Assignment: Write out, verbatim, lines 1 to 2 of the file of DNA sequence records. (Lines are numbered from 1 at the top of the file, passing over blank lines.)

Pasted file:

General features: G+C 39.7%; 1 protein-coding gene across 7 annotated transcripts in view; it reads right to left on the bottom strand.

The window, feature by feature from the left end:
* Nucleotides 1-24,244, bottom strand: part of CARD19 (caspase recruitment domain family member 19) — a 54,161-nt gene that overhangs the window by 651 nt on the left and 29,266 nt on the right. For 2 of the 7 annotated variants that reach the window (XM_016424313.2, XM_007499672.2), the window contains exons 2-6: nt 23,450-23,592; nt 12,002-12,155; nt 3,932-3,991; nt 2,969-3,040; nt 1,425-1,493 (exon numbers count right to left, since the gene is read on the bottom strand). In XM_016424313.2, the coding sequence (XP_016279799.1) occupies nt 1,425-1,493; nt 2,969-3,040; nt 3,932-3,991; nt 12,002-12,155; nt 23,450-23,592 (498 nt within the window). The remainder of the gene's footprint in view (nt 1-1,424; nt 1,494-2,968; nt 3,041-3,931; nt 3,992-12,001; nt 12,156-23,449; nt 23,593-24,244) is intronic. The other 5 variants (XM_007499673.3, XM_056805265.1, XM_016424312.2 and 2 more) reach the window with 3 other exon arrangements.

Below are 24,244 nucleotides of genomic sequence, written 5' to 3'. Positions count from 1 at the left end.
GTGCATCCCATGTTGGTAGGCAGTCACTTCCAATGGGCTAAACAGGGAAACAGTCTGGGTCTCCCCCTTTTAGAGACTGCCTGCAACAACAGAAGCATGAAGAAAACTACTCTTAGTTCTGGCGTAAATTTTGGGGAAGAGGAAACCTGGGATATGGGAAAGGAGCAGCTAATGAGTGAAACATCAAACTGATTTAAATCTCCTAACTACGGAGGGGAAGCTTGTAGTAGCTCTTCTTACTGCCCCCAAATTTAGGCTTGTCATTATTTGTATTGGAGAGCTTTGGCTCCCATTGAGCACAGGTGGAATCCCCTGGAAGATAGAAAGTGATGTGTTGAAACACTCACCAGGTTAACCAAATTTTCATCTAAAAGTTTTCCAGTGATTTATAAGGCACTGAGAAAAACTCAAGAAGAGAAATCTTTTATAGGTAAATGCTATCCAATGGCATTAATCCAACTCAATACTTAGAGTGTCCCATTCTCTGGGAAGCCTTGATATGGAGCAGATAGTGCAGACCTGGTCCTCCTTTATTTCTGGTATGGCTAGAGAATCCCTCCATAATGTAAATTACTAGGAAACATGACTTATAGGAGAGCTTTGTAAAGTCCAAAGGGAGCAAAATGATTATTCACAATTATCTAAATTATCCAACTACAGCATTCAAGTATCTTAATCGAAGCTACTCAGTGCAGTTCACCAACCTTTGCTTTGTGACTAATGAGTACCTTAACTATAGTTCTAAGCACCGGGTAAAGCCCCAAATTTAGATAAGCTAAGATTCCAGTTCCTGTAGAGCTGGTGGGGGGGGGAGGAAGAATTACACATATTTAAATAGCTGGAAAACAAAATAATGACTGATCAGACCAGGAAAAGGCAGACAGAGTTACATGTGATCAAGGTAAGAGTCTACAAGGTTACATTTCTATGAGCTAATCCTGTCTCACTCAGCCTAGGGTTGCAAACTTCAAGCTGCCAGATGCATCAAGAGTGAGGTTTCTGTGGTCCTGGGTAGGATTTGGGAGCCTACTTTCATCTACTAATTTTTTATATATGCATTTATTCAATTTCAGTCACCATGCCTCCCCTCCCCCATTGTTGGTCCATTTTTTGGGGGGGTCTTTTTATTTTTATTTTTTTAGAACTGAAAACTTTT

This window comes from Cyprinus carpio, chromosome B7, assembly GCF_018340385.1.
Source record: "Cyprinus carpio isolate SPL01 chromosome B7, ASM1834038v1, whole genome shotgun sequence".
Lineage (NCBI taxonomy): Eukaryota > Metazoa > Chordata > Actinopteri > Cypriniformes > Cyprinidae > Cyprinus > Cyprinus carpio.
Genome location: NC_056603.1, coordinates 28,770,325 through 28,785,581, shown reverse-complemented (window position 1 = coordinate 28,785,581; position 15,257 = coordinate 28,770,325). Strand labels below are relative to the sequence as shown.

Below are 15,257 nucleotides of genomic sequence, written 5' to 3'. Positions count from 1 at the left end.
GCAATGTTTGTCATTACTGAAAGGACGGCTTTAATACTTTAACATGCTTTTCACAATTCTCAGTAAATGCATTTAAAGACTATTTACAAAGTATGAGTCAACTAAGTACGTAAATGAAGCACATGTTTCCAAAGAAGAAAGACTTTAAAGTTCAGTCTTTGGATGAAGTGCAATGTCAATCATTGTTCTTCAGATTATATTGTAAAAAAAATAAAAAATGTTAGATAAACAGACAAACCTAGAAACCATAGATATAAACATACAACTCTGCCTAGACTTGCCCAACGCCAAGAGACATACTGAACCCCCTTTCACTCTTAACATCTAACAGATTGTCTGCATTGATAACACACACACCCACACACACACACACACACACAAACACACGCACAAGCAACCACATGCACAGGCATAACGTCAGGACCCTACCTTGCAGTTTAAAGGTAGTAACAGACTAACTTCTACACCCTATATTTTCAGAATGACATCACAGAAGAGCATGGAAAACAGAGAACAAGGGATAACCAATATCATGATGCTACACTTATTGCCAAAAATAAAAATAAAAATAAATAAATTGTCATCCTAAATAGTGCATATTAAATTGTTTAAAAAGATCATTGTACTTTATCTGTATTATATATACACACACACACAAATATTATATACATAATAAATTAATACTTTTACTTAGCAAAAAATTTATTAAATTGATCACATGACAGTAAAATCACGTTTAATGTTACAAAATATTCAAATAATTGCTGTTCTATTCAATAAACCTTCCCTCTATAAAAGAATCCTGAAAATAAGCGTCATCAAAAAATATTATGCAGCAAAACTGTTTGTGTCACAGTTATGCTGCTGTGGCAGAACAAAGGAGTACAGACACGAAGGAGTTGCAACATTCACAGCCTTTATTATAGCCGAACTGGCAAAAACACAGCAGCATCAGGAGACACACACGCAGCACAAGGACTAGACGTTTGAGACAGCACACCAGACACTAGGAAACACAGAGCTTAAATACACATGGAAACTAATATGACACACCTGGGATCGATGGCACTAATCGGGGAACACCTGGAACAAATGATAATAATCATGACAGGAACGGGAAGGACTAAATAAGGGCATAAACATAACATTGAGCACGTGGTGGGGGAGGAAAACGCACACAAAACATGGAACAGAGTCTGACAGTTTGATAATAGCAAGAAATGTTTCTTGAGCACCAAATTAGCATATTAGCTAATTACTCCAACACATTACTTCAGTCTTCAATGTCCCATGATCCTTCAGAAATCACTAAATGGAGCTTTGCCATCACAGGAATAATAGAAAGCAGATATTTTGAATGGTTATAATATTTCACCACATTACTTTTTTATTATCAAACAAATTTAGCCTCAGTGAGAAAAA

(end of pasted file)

General features: G+C 39.7%; 1 protein-coding gene across 7 annotated transcripts in view; it reads right to left on the bottom strand.

The window, feature by feature from the left end: